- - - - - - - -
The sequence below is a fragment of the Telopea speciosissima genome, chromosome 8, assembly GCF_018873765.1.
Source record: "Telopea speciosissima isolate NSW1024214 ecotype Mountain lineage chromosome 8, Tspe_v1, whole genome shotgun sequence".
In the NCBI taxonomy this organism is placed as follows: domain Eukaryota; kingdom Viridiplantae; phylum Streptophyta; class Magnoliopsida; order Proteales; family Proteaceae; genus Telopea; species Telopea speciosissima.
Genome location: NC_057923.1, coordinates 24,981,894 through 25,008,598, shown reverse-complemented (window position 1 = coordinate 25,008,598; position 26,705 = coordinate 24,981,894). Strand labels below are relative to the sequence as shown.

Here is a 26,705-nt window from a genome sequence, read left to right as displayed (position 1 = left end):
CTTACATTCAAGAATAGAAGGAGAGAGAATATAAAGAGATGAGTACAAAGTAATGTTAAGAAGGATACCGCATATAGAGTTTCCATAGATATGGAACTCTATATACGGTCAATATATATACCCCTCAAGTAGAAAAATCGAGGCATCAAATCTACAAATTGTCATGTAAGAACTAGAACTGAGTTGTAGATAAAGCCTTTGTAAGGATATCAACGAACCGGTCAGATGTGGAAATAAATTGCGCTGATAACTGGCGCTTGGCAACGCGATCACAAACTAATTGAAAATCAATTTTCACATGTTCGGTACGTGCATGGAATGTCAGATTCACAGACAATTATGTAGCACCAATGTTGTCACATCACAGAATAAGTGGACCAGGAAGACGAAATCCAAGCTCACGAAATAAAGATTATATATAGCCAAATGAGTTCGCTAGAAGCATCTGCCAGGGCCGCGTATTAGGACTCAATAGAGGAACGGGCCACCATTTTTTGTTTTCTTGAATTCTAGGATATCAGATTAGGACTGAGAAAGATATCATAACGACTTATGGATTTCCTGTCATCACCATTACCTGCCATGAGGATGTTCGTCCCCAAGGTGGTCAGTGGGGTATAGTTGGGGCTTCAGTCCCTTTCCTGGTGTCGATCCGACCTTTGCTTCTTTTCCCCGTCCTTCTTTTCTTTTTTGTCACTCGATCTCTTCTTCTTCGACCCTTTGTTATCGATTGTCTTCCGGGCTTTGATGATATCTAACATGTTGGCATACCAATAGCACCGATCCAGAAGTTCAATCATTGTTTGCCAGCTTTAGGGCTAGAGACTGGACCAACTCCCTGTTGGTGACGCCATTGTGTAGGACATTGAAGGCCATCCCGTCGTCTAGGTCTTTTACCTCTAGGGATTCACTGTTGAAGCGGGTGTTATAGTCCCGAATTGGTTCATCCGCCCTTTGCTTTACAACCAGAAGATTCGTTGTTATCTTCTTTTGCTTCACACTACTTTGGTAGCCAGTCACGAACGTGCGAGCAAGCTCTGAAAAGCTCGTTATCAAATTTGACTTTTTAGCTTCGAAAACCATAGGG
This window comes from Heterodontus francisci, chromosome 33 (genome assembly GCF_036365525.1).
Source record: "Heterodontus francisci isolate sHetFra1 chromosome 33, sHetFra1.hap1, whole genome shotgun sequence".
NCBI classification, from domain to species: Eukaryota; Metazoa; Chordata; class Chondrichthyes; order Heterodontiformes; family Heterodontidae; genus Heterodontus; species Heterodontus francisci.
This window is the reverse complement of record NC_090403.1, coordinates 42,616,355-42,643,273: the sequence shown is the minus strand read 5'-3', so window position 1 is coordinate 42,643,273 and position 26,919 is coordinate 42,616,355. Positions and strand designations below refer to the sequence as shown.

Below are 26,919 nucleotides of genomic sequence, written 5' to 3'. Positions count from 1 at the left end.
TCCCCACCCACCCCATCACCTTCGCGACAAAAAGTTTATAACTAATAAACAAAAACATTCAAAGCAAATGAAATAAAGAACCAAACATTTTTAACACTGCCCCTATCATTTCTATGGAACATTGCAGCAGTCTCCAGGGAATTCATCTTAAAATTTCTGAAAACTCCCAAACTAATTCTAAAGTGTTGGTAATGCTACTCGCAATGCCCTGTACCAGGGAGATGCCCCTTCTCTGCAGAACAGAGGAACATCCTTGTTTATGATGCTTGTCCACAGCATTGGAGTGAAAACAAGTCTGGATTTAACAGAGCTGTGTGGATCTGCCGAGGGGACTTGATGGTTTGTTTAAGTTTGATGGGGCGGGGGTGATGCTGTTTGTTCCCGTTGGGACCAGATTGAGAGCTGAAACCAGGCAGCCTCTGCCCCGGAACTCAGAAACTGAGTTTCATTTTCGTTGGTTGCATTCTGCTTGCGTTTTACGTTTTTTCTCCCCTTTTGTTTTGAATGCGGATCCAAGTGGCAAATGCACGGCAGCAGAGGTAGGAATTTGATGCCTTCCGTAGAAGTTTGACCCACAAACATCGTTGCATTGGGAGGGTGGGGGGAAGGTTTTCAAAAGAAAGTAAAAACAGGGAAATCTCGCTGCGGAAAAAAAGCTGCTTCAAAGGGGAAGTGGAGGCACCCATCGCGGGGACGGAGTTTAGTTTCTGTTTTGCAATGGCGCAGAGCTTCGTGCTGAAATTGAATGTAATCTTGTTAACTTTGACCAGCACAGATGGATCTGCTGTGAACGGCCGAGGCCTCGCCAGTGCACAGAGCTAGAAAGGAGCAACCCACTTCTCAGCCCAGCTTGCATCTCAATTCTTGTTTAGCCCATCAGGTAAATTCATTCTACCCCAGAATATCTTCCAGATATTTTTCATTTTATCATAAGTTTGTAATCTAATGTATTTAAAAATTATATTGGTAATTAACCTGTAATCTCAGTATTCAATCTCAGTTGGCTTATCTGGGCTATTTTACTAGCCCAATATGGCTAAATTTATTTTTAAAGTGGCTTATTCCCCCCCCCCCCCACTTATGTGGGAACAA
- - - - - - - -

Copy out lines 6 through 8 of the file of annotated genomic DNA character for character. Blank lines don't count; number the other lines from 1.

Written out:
CTTACATTCAAGAATAGAAGGAGAGAGAATATAAAGAGATGAGTACAAAGTAATGTTAAGAAGGATACCGCATATAGAGTTTCCATAGATATGGAACTCTATATACGGTCAATATATATACCCCTCAAGTAGAAAAATCGAGGCATCAAATCTACAAATTGTCATGTAAGAACTAGAACTGAGTTGTAGATAAAGCCTTTGTAAGGATATCAACGAACCGGTCAGATGTGGAAATAAATTGCGCTGATAACTGGCGCTTGGCAACGCGATCACAAACTAATTGAAAATCAATTTTCACATGTTCGGTACGTGCATGGAATGTCAGATTCACAGACAATTATGTAGCACCAATGTTGTCACATCACAGAATAAGTGGACCAGGAAGACGAAATCCAAGCTCACGAAATAAAGATTATATATAGCCAAATGAGTTCGCTAGAAGCATCTGCCAGGGCCGCGTATTAGGACTCAATAGAGGAACGGGCCACCATTTTTTGTTTTCTTGAATTCTAGGATATCAGATTAGGACTGAGAAAGATATCATAACGACTTATGGATTTCCTGTCATCACCATTACCTGCCATGAGGATGTTCGTCCCCAAGGTGGTCAGTGGGGTATAGTTGGGGCTTCAGTCCCTTTCCTGGTGTCGATCCGACCTTTGCTTCTTTTCCCCGTCCTTCTTTTCTTTTTTGTCACTCGATCTCTTCTTCTTCGACCCTTTGTTATCGATTGTCTTCCGGGCTTTGATGATATCTAACATGTTGGCATACCAATAGCACCGATCCAGAAGTTCAATCATTGTTTGCCAGCTTTAGGGCTAGAGACTGGACCAACTCCCTGTTGGTGACGCCATTGTGTAGGACATTGAAGGCCATCCCGTCGTCTAGGTCTTTTACCTCTAGGGATTCACTGTTGAAGCGGGTGTTATAGTCCCGAATTGGTTCATCCGCCCTTTGCTTTACAACCAGAAGATTCGTTGTTATCTTCTTTTGCTTCACACTACTTTGGTAGCCAGTCACGAACGTGCGAGCAAGCTCTGAAAAGCTCGTTATCAAATTTGACTTTTTAGCTTCGAAAACCATAGGG
This window comes from Heterodontus francisci, chromosome 33 (genome assembly GCF_036365525.1).
Source record: "Heterodontus francisci isolate sHetFra1 chromosome 33, sHetFra1.hap1, whole genome shotgun sequence".